• http://DearHarrison.com/ Michael Gray

      Interesting you should say that our world is different than in ’85. The author of this book does some research on crimes committed on children and she found that kids are safer now than in the ’70s. In fact, 1985 was probably among the peak times of violence against children.

      For me, I think the hardest part of this whole thing will be to experience Disneyland without Harrison, because that’s one of the best parts. Perhaps I’ll think differently when he’s 10. Hahaha.

      You’re going to have a tough decision to make when Emsleigh’s 10 and we call you asking if she’d like to go to Disneyland with Harrison.

  • http://www.facebook.com/kevin.phillips.7583 Kevin Phillips

    I think that is a great idea. I would
    trust Disney more than I would trust New York, sure there are strangers everywhere
    but at least with Disney the strangers are paying a ton of money to go enjoy
    themselves and will most likely be more focused on the park than two unattended
    children roaming around. I have a six year old daughter and would probably
    allow her to go with Harrison on this adventure, so don’t worry you aren’t the
    only one who feels this way. As for whether or not Disney would allow it, I’m pretty
    sure they wouldn’t care as long as the kids were behaving themselves.

    • http://DearHarrison.com/ Michael Gray

      I agree with you — Disneyland is probably the safest place for a responsible kid to explore on his own. Still, it’s a big place, and a LOT could happen. That’s what keeps parents tied up in knots — what COULD happen. But no one can live a fulfilling life just trying to avoid the “coulds”.

      Good to hear from you, Kevin!

  • Mary @ A Teachable Mom

    I love your blog and the sentiments you share with your child and your readers. I have such a hard time letting go and wrote a similar post on my blog about Lenore Skanazy and Free Range Parenting. I have to say, Disneyland is a brilliant idea – one entrance/one exit and a closing time plus extensive security. Perfect. I think I’ll start smaller though, say letting my kids wander away from me at the grocery store! Great post!

    • http://DearHarrison.com/ Michael Gray

      Thanks, Mary. I noticed your most recent post sort of deals with some of the negative things that can happen when a child is let loose on the world. Thankfully, the vast majority of setbacks are minor and very temporary in hindsight. If we don’t teach our kids to fight through discomfort and get back up on the horse (or bike in your daughter’s case), then we will be sapping the independent spirit right out of them.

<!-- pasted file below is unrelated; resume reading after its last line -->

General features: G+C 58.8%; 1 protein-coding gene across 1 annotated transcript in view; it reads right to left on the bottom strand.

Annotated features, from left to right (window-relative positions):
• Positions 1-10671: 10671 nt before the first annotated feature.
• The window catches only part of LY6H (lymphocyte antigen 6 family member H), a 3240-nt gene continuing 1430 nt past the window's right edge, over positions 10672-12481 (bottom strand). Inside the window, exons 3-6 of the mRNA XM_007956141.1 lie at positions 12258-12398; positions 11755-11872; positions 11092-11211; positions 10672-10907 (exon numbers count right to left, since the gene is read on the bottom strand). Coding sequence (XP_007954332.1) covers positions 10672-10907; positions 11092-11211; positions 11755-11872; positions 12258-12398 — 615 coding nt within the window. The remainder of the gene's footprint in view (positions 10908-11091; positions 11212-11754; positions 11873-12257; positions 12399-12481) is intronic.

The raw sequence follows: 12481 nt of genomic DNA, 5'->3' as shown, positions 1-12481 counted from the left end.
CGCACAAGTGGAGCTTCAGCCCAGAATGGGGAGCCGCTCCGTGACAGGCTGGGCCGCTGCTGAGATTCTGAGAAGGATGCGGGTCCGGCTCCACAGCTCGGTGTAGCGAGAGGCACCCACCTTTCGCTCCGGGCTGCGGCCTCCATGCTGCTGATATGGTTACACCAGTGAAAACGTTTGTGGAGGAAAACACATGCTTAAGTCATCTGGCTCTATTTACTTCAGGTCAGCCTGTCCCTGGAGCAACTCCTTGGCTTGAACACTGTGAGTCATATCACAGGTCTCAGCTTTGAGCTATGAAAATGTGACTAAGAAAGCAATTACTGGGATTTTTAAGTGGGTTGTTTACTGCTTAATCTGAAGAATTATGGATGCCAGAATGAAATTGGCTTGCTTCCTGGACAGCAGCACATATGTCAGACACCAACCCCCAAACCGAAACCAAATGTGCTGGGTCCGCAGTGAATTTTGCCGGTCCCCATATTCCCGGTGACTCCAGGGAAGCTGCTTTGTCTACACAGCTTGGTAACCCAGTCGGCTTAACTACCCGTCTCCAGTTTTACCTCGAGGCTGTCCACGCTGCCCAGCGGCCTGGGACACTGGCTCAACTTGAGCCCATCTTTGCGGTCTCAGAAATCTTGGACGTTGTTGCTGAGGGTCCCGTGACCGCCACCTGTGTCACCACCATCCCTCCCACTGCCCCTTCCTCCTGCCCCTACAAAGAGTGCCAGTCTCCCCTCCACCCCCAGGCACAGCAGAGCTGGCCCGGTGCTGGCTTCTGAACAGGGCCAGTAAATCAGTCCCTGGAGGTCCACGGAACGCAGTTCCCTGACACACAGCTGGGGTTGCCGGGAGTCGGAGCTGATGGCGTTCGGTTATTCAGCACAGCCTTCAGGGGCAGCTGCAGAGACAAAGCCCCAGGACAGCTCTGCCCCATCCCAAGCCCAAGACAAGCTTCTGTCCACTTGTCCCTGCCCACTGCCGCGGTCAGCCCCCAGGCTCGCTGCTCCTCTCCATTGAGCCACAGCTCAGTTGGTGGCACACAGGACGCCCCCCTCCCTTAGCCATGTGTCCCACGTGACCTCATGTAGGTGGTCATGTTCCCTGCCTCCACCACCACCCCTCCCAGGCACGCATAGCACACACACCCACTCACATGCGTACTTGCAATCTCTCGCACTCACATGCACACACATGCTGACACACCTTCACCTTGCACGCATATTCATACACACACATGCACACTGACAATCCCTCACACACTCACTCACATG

Thanks for commenting, and thanks for refusing to let your feelings dictate how you feel about Ava and her freedom.

  • WEK_Esq

    Fantastic stuff, Michael. Planning to take a look at this book. I’m looking forward to the day that you post about Harrison’s adventures in Disneyland. I can tell you that at the age of 11, I was turned lose in Disneyland with four friends with the only restrictions being checking in at lunch and then meeting at the gate to leave. I still remember it–it was fantastic.

    • http://DearHarrison.com/ Michael Gray

      Thanks, man. I guess if a kid like you can make it through a day without parents, then so can anyone! :) Kudos to your parents for being so confident in their only child. Sometimes I think that parents of only children tend to be MORE protective than average.

      • WEK_Esq

        Agreed, and I think they fought that instinct for a while. They’ve both said that with my personality so strongly developed as a kid, they realized fairly quickly that the best way for them to maintain control was to turn me loose and give me freedom whenever it was possible to do so. That made for some stressful times, obviously, since I preferred to learn things the hard way.

        One thing they’ve told me since then is that they knew if they could just get me through adolescence alive and without a permanent record I’d be fine. They were always of the belief that the things that made me such an enormous pain back then were the same things that would bring me success later–and I don’t think there’s any question they were right. God has blessed my path with a unique set of circumstances where being single-minded and strong-willed has been more of a benefit than a burden overall.

  • Lenore Skenazy

    Go for it! And have Harrison drop me a note when he’s done! — Lenore “Free-Range Kids” Skenazy